blog logo image

Archive for the ‘Obama Administration’ Category

Building the Foundation for Self Sufficiency

Thursday, April 16th, 2015
Bookmark and Share

See below for a guest post from Andrew Wainer, Director of Policy Research at Save the Children.

***

This week, thousands of policymakers are meeting in Washington for the World Bank and International Monetary Fund (IMF) Spring Meetings. This year’s Spring Meetings include discussions on a vast range of issues: Recovering from the recent Ebola outbreak, global infrastructure development, and migration and remittances are just some of the topics that will be discussed.

While many focus on international foreign assistance and global finance when they think of the World Bank and IMF, this year there is a strong emphasis on domestic resource mobilization (DRM). DRM has several definitions, but one way to think about it is, “The generation of savings from [developing nations own] domestic resources and their allocation to economically and socially productive investments.” Basically it’s about developing nations’ generating their own resources to fund poverty reduction, economic growth, and other social sectors like health and education.

In fact, foreign assistance (ODA) is dwarfed by the potential resources that can be generated by developing countries themselves through raising funds through their own domestic mechanisms, including taxation.

Given the massive financing demands of the Sustainable Development Goals (SDGs) which will be  adopted by the United Nations General Assembly in September, there is now widespread consensus that ODA is not enough to eliminate poverty, and that these goals will primarily need to be reached through developing nations’ generating their own resources.

In middle-income countries, tax revenues already provide more financing than ODA. For lower-income nations to meet the SDGs, they must improve their collection and spending of domestic revenue.

Many nations have a long way to go on this front.

Half of the countries in sub-Saharan Africa collect less than 17 percent of their GDP in taxes while in upper-income countries the percentage is 35 percent.

Research by Save the Children finds that if developing nations could mobilize a minimum of 20 percent of their GDP in tax revenue it would have a major impact on reducing child deaths and contributing to countries’ health and education systems.

This prioritization of DRM in nations’ development strategies also facilitates the strengthening of a country-driven development agenda. As countries generate more of their own resources for development, they are less dependent on external funding. Liberian President Ellen Johnson-Sirleaf states that many nations now seek to, “Reorient the development paradigm away from externally driven initiatives towards domestically inspired and funded initiatives.”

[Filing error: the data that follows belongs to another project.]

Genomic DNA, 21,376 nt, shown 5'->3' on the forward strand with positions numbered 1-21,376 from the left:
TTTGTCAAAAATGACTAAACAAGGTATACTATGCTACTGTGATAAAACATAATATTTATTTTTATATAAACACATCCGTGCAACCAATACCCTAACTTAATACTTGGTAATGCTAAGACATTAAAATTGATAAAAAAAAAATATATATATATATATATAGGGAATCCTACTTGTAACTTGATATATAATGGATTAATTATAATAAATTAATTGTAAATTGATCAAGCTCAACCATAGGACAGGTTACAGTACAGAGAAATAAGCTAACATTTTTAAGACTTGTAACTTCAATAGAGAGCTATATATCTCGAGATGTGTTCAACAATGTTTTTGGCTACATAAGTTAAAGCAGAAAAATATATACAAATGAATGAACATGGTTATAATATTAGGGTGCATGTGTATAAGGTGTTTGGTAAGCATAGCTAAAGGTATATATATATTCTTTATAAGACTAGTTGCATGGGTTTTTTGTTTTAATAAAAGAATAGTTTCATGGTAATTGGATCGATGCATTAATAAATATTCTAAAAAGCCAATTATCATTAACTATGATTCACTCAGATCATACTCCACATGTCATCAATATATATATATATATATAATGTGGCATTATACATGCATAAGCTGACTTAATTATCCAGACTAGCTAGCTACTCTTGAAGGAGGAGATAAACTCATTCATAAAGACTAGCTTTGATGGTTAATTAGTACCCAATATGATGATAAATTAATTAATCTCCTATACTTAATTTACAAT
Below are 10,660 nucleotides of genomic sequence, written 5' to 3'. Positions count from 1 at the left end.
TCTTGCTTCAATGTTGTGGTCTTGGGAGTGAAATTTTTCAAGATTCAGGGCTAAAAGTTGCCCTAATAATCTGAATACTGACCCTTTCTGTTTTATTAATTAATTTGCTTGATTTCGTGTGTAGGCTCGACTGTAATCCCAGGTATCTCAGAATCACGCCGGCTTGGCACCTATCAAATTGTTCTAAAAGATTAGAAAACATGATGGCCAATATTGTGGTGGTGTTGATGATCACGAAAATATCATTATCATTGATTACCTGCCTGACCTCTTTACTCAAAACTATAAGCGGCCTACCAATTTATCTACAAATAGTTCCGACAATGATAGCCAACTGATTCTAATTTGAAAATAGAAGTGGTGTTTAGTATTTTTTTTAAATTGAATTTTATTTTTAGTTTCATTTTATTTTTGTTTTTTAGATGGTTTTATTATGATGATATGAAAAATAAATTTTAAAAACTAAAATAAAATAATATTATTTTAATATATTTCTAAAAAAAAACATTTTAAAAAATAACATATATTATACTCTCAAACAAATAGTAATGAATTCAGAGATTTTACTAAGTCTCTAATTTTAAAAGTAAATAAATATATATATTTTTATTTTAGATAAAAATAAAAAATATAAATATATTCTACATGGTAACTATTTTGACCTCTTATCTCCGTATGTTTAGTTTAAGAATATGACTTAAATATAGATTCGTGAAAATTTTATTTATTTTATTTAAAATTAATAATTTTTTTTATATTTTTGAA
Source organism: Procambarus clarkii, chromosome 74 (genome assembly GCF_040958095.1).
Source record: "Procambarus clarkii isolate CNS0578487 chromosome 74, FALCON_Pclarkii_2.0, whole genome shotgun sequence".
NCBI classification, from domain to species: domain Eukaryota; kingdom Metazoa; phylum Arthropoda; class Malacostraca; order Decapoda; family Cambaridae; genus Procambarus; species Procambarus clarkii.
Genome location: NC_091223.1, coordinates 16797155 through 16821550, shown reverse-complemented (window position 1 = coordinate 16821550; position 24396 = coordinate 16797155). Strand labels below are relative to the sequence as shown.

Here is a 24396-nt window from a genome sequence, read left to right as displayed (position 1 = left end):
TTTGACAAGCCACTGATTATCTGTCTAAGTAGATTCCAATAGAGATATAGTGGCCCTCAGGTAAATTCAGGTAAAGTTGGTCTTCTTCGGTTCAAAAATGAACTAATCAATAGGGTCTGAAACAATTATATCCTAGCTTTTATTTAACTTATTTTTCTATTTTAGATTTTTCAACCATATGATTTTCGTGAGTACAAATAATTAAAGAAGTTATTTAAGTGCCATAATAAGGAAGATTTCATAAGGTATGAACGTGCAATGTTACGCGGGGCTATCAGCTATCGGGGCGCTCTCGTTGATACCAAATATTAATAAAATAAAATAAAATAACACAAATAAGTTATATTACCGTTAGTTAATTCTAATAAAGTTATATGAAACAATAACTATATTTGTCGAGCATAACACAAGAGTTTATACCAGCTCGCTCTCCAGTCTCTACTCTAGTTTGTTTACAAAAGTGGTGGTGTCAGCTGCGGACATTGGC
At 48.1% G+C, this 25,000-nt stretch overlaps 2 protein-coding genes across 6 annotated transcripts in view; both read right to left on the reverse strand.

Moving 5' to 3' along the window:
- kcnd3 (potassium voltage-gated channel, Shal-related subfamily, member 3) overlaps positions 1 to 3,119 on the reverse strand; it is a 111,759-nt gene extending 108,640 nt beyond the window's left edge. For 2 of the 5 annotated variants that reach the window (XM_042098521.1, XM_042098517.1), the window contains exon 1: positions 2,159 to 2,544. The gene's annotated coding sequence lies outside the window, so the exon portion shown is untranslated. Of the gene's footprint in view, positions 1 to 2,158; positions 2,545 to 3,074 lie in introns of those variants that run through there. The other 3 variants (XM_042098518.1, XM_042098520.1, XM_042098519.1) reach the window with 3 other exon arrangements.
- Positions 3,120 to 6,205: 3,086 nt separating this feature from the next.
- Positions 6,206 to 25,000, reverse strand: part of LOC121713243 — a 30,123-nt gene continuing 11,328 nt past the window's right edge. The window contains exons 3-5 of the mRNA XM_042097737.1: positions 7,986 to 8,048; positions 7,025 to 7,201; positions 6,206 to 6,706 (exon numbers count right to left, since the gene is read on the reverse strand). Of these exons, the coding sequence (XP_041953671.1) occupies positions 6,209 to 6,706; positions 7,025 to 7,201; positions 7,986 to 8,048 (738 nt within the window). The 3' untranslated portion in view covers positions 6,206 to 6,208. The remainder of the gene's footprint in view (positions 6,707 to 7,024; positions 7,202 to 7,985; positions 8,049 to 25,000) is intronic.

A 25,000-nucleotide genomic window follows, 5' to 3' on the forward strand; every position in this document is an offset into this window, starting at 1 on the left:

But the potential for nations to mobilize domestic resources is mixed, and particularly for lower developed nations, building the capacity to generate more revenue, requires initial international assistance.

In some cases, ODA and DRM can be complementary. For example, international donors can provide assistance to a developing nation’s tax gathering and administering agencies to build their revenue collection skills.

The U.S. Agency for International Development (USAID) has had an extensive program of DRM assistance in Georgia. This program focused on reducing corruption and revising its tax and customs codes. As a result of the program Georgia’s tax revenue increased.

Developing nations also need international cooperation and assistance when it comes to combatting illicit financial outflows (IFFs) which also steal potential tax revenue for potential use on poverty reduction programs and projects.  IFFs can occur through tax evasion, tax avoidance, or theft. Globally, IFFs represent as much as 4 percent of lost GDP.

Finally, donors can support advocacy efforts of local civil society to empower citizens to voice their priorities to their governments, and to hold their governments accountable for delivering results.

Happily, these issues will be front-and-center during the Spring meeting with civil society sessions on cracking down on shell companies and several World Bank and IMF sessions focused on fiscal management and tax evasion.

It may be counter-intuitive, but developing nations – both governments and civil society — need initial international assistance to build up their own revenue-generating capacity. With some international help, over the long run developing nations’ will be better able to direct and fund their own development priorities.

Broad Coalition Urges President to Nominate a Permanent USAID Administrator

Thursday, April 16th, 2015
Bookmark and Share

April 16, 2015 (WASHINGTON) – This statement is delivered on behalf of the Modernizing Foreign Assistance Network by Co-Chairs George Ingram, Carolyn Miles, and Connie Veillette:

Today MFAN, as part of a broad coalition of international development advocates and stakeholders, including four former USAID Administrators, is urging President Obama to expeditiously nominate a permanent Administrator to the United States Agency for International Development. Under the leadership of Administrator Rajiv Shah, USAID has made dramatic steps to strengthen its capacity to deliver results for the American people and for people in developing countries around the world.

Having a Senate-confirmed appointee at the helm of USAID is essential to advancing U.S. development goals and the aid effectiveness agenda. We are calling on the President to nominate a new Administrator as soon as possible to sustain strong U.S. leadership on the development programs that play a vital role in support of our foreign policy goals and are crucial to the lives and well-being of men and women around the globe.

Statement: MFAN Applauds Important Reform Elements in the Global Food Security Act of 2015

Wednesday, March 25th, 2015
Bookmark and Share

March 25, 2015 (WASHINGTON) – This statement is delivered on behalf of the Modernizing Foreign Assistance Network by Co-Chairs George Ingram, Carolyn Miles, and Connie Veillette:

MFAN is pleased to see that the Global Food Security Act of 2015 (H.R. 1567), recently reintroduced by Reps. Chris Smith (R-NJ) and Betty McCollum (D-MN), includes important reform elements that would help strengthen accountability mechanisms and promote greater country ownership of U.S. foreign assistance programs related to food security and global agricultural development.